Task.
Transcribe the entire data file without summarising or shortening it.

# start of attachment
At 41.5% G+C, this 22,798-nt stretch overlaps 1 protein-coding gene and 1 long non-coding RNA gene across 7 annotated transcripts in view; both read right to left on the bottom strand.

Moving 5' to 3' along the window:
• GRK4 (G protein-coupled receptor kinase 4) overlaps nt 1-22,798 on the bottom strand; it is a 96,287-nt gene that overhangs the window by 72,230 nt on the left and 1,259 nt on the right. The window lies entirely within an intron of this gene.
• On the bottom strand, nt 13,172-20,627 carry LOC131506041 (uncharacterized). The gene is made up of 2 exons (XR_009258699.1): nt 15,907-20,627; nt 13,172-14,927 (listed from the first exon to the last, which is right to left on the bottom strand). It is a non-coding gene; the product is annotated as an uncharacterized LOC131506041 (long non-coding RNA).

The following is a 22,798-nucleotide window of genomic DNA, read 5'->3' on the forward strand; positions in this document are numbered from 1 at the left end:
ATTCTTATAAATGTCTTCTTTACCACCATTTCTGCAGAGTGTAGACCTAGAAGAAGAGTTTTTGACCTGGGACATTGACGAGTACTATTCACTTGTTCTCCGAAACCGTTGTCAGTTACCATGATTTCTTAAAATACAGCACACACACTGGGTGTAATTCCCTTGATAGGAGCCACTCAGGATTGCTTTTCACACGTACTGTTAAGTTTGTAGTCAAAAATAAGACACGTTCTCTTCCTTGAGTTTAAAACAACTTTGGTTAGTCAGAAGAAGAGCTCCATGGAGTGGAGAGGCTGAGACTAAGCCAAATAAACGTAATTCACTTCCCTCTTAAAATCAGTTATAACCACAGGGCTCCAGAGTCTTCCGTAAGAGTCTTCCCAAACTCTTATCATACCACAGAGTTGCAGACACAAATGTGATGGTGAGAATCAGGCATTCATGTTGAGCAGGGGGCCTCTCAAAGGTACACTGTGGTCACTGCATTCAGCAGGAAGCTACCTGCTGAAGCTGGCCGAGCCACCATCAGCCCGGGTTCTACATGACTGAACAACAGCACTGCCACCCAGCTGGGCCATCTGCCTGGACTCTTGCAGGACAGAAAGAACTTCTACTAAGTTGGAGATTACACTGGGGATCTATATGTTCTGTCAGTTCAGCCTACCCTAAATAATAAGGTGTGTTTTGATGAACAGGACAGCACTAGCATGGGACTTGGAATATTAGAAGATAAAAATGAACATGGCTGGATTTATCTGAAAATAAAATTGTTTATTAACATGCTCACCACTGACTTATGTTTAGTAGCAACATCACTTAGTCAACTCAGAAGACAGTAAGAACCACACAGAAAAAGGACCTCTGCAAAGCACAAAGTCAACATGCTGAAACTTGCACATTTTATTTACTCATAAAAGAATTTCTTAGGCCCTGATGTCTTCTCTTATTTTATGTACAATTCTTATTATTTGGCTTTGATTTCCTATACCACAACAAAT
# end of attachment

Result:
At 41.5% G+C, this 22,798-nt stretch overlaps 1 protein-coding gene and 1 long non-coding RNA gene across 7 annotated transcripts in view; both read right to left on the bottom strand.

Moving 5' to 3' along the window:
• GRK4 (G protein-coupled receptor kinase 4) overlaps nt 1-22,798 on the bottom strand; it is a 96,287-nt gene that overhangs the window by 72,230 nt on the left and 1,259 nt on the right. The window lies entirely within an intron of this gene.
• On the bottom strand, nt 13,172-20,627 carry LOC131506041 (uncharacterized). The gene is made up of 2 exons (XR_009258699.1): nt 15,907-20,627; nt 13,172-14,927 (listed from the first exon to the last, which is right to left on the bottom strand). It is a non-coding gene; the product is annotated as an uncharacterized LOC131506041 (long non-coding RNA).

The following is a 22,798-nucleotide window of genomic DNA, read 5'->3' on the forward strand; positions in this document are numbered from 1 at the left end:
ATTCTTATAAATGTCTTCTTTACCACCATTTCTGCAGAGTGTAGACCTAGAAGAAGAGTTTTTGACCTGGGACATTGACGAGTACTATTCACTTGTTCTCCGAAACCGTTGTCAGTTACCATGATTTCTTAAAATACAGCACACACACTGGGTGTAATTCCCTTGATAGGAGCCACTCAGGATTGCTTTTCACACGTACTGTTAAGTTTGTAGTCAAAAATAAGACACGTTCTCTTCCTTGAGTTTAAAACAACTTTGGTTAGTCAGAAGAAGAGCTCCATGGAGTGGAGAGGCTGAGACTAAGCCAAATAAACGTAATTCACTTCCCTCTTAAAATCAGTTATAACCACAGGGCTCCAGAGTCTTCCGTAAGAGTCTTCCCAAACTCTTATCATACCACAGAGTTGCAGACACAAATGTGATGGTGAGAATCAGGCATTCATGTTGAGCAGGGGGCCTCTCAAAGGTACACTGTGGTCACTGCATTCAGCAGGAAGCTACCTGCTGAAGCTGGCCGAGCCACCATCAGCCCGGGTTCTACATGACTGAACAACAGCACTGCCACCCAGCTGGGCCATCTGCCTGGACTCTTGCAGGACAGAAAGAACTTCTACTAAGTTGGAGATTACACTGGGGATCTATATGTTCTGTCAGTTCAGCCTACCCTAAATAATAAGGTGTGTTTTGATGAACAGGACAGCACTAGCATGGGACTTGGAATATTAGAAGATAAAAATGAACATGGCTGGATTTATCTGAAAATAAAATTGTTTATTAACATGCTCACCACTGACTTATGTTTAGTAGCAACATCACTTAGTCAACTCAGAAGACAGTAAGAACCACACAGAAAAAGGACCTCTGCAAAGCACAAAGTCAACATGCTGAAACTTGCACATTTTATTTACTCATAAAAGAATTTCTTAGGCCCTGATGTCTTCTCTTATTTTATGTACAATTCTTATTATTTGGCTTTGATTTCCTATACCACAACAAAT